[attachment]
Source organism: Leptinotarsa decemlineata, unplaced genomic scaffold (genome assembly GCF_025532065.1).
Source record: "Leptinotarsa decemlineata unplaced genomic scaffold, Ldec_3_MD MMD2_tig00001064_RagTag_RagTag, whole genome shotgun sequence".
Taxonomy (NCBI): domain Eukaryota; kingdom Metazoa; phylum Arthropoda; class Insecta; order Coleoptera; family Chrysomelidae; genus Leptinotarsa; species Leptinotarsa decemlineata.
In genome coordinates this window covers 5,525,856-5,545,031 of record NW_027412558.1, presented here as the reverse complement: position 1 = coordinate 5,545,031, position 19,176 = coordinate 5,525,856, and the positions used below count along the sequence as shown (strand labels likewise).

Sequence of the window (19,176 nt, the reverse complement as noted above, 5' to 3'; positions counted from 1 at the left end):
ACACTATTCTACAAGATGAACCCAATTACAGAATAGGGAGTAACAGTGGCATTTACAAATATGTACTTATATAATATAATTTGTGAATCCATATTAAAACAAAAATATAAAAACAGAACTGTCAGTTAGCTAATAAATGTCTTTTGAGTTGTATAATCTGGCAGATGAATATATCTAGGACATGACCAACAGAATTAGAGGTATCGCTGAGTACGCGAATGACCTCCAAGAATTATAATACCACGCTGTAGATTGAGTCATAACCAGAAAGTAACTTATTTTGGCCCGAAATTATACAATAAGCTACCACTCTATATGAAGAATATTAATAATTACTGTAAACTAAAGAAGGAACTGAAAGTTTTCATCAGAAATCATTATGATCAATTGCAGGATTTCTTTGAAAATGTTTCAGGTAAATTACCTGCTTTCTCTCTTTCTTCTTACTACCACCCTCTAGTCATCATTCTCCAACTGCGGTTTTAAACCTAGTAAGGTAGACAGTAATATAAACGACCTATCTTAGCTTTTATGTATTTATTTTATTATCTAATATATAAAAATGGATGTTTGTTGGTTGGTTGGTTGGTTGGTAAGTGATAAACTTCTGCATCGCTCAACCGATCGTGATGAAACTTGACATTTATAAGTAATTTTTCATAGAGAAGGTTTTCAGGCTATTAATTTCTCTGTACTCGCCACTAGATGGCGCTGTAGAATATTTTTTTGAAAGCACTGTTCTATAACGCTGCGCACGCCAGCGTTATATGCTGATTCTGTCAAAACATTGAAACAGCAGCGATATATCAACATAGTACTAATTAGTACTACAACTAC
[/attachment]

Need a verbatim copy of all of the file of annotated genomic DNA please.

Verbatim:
Source organism: Leptinotarsa decemlineata, unplaced genomic scaffold (genome assembly GCF_025532065.1).
Source record: "Leptinotarsa decemlineata unplaced genomic scaffold, Ldec_3_MD MMD2_tig00001064_RagTag_RagTag, whole genome shotgun sequence".
Taxonomy (NCBI): domain Eukaryota; kingdom Metazoa; phylum Arthropoda; class Insecta; order Coleoptera; family Chrysomelidae; genus Leptinotarsa; species Leptinotarsa decemlineata.
In genome coordinates this window covers 5,525,856-5,545,031 of record NW_027412558.1, presented here as the reverse complement: position 1 = coordinate 5,545,031, position 19,176 = coordinate 5,525,856, and the positions used below count along the sequence as shown (strand labels likewise).

Sequence of the window (19,176 nt, the reverse complement as noted above, 5' to 3'; positions counted from 1 at the left end):
ACACTATTCTACAAGATGAACCCAATTACAGAATAGGGAGTAACAGTGGCATTTACAAATATGTACTTATATAATATAATTTGTGAATCCATATTAAAACAAAAATATAAAAACAGAACTGTCAGTTAGCTAATAAATGTCTTTTGAGTTGTATAATCTGGCAGATGAATATATCTAGGACATGACCAACAGAATTAGAGGTATCGCTGAGTACGCGAATGACCTCCAAGAATTATAATACCACGCTGTAGATTGAGTCATAACCAGAAAGTAACTTATTTTGGCCCGAAATTATACAATAAGCTACCACTCTATATGAAGAATATTAATAATTACTGTAAACTAAAGAAGGAACTGAAAGTTTTCATCAGAAATCATTATGATCAATTGCAGGATTTCTTTGAAAATGTTTCAGGTAAATTACCTGCTTTCTCTCTTTCTTCTTACTACCACCCTCTAGTCATCATTCTCCAACTGCGGTTTTAAACCTAGTAAGGTAGACAGTAATATAAACGACCTATCTTAGCTTTTATGTATTTATTTTATTATCTAATATATAAAAATGGATGTTTGTTGGTTGGTTGGTTGGTTGGTAAGTGATAAACTTCTGCATCGCTCAACCGATCGTGATGAAACTTGACATTTATAAGTAATTTTTCATAGAGAAGGTTTTCAGGCTATTAATTTCTCTGTACTCGCCACTAGATGGCGCTGTAGAATATTTTTTTGAAAGCACTGTTCTATAACGCTGCGCACGCCAGCGTTATATGCTGATTCTGTCAAAACATTGAAACAGCAGCGATATATCAACATAGTACTAATTAGTACTACAACTAC